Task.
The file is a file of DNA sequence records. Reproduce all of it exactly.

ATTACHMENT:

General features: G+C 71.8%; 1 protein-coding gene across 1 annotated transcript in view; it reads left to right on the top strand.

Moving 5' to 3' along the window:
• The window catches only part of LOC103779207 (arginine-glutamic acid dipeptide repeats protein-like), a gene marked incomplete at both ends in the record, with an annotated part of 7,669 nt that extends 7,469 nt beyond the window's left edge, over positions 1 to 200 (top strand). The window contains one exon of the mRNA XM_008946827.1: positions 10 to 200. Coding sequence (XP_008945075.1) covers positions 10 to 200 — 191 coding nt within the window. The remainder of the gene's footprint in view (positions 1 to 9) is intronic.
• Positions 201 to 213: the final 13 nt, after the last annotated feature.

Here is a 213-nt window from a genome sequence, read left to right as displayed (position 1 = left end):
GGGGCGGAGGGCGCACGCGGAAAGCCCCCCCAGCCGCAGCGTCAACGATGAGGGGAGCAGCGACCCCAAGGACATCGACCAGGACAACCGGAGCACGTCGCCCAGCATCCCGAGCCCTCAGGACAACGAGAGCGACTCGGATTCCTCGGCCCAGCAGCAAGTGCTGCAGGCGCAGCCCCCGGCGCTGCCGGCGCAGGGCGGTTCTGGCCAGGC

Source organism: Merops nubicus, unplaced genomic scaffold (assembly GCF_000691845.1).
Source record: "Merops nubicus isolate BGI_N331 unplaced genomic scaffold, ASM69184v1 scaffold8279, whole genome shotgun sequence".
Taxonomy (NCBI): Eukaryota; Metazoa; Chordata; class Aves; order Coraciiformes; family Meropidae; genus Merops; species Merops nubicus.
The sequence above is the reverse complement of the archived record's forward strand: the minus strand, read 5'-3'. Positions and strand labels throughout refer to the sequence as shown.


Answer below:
General features: G+C 71.8%; 1 protein-coding gene across 1 annotated transcript in view; it reads left to right on the top strand.

Moving 5' to 3' along the window:
• The window catches only part of LOC103779207 (arginine-glutamic acid dipeptide repeats protein-like), a gene marked incomplete at both ends in the record, with an annotated part of 7,669 nt that extends 7,469 nt beyond the window's left edge, over positions 1 to 200 (top strand). The window contains one exon of the mRNA XM_008946827.1: positions 10 to 200. Coding sequence (XP_008945075.1) covers positions 10 to 200 — 191 coding nt within the window. The remainder of the gene's footprint in view (positions 1 to 9) is intronic.
• Positions 201 to 213: the final 13 nt, after the last annotated feature.

Here is a 213-nt window from a genome sequence, read left to right as displayed (position 1 = left end):
GGGGCGGAGGGCGCACGCGGAAAGCCCCCCCAGCCGCAGCGTCAACGATGAGGGGAGCAGCGACCCCAAGGACATCGACCAGGACAACCGGAGCACGTCGCCCAGCATCCCGAGCCCTCAGGACAACGAGAGCGACTCGGATTCCTCGGCCCAGCAGCAAGTGCTGCAGGCGCAGCCCCCGGCGCTGCCGGCGCAGGGCGGTTCTGGCCAGGC

Source organism: Merops nubicus, unplaced genomic scaffold (assembly GCF_000691845.1).
Source record: "Merops nubicus isolate BGI_N331 unplaced genomic scaffold, ASM69184v1 scaffold8279, whole genome shotgun sequence".
Taxonomy (NCBI): Eukaryota; Metazoa; Chordata; class Aves; order Coraciiformes; family Meropidae; genus Merops; species Merops nubicus.
The sequence above is the reverse complement of the archived record's forward strand: the minus strand, read 5'-3'. Positions and strand labels throughout refer to the sequence as shown.